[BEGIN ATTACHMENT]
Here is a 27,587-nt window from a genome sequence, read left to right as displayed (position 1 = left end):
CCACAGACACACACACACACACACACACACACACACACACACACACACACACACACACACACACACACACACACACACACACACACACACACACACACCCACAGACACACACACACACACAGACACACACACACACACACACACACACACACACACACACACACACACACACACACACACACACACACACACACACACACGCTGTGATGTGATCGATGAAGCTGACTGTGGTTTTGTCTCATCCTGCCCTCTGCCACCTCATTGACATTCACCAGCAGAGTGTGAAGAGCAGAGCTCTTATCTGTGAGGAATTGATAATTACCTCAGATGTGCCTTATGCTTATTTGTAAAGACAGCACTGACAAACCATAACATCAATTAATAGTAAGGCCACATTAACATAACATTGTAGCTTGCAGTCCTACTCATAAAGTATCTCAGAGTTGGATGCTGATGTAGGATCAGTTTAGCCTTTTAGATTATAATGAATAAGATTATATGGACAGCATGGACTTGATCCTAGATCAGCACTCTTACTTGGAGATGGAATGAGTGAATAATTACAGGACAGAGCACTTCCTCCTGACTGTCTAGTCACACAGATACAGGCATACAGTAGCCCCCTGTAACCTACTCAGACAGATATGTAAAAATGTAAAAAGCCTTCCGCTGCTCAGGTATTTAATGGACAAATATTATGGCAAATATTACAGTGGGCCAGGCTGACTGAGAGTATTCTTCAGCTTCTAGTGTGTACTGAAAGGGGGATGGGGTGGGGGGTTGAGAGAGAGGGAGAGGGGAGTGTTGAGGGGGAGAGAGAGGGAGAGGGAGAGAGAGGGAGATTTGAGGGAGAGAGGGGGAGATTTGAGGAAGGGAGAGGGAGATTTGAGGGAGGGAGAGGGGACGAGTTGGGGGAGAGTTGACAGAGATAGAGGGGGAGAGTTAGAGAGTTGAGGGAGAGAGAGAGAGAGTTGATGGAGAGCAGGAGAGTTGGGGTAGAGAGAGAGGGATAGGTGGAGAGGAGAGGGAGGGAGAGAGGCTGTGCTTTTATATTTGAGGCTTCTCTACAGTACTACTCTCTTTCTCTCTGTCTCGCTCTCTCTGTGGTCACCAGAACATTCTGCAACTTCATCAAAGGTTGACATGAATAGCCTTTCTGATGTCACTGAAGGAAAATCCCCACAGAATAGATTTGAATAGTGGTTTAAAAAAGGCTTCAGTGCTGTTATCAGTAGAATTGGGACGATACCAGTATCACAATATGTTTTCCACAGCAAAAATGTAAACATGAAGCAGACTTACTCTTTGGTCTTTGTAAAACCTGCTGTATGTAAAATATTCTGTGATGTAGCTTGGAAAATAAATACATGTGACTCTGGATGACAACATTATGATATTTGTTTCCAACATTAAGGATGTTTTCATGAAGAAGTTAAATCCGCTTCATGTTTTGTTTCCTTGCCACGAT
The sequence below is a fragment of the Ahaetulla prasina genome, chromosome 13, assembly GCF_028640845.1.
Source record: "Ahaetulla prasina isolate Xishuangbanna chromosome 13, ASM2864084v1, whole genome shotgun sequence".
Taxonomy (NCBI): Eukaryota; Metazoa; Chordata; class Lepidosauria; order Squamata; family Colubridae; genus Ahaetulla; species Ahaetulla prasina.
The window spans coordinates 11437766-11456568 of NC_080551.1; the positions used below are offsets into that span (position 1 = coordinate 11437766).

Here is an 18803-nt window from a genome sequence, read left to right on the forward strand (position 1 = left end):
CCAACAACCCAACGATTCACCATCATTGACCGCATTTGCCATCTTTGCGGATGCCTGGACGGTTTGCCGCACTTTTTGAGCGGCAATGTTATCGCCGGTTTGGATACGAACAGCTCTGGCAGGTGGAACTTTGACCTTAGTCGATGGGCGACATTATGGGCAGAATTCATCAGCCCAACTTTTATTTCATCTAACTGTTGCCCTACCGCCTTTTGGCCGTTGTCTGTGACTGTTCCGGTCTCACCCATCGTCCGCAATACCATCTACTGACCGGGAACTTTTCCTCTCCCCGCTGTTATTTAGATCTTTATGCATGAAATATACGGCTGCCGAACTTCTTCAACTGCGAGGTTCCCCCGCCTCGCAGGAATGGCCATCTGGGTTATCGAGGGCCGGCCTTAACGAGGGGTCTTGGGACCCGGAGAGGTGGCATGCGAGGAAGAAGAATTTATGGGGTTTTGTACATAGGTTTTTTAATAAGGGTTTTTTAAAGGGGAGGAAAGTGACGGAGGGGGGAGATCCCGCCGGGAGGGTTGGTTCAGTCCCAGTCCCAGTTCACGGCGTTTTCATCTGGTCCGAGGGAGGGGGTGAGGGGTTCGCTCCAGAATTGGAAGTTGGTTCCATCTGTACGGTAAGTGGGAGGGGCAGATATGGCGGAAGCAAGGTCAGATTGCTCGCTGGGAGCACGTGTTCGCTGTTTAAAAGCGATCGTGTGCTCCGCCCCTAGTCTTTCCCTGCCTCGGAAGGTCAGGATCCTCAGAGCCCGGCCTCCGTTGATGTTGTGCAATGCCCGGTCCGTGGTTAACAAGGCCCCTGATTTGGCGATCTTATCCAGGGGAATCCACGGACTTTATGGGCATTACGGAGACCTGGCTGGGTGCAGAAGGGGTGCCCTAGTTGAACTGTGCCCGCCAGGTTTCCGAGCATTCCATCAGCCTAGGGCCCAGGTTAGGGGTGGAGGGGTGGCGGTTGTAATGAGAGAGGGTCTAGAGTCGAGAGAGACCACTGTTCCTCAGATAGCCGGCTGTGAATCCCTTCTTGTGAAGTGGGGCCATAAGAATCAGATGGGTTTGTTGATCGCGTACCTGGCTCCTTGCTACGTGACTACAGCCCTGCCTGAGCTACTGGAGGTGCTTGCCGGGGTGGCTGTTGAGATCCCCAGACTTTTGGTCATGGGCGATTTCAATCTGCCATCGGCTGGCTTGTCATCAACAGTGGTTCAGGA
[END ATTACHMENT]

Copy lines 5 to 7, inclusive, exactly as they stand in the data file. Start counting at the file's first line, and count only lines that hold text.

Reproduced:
Taxonomy (NCBI): Eukaryota; Metazoa; Chordata; class Lepidosauria; order Squamata; family Colubridae; genus Ahaetulla; species Ahaetulla prasina.
The window spans coordinates 11437766-11456568 of NC_080551.1; the positions used below are offsets into that span (position 1 = coordinate 11437766).

Here is an 18803-nt window from a genome sequence, read left to right on the forward strand (position 1 = left end):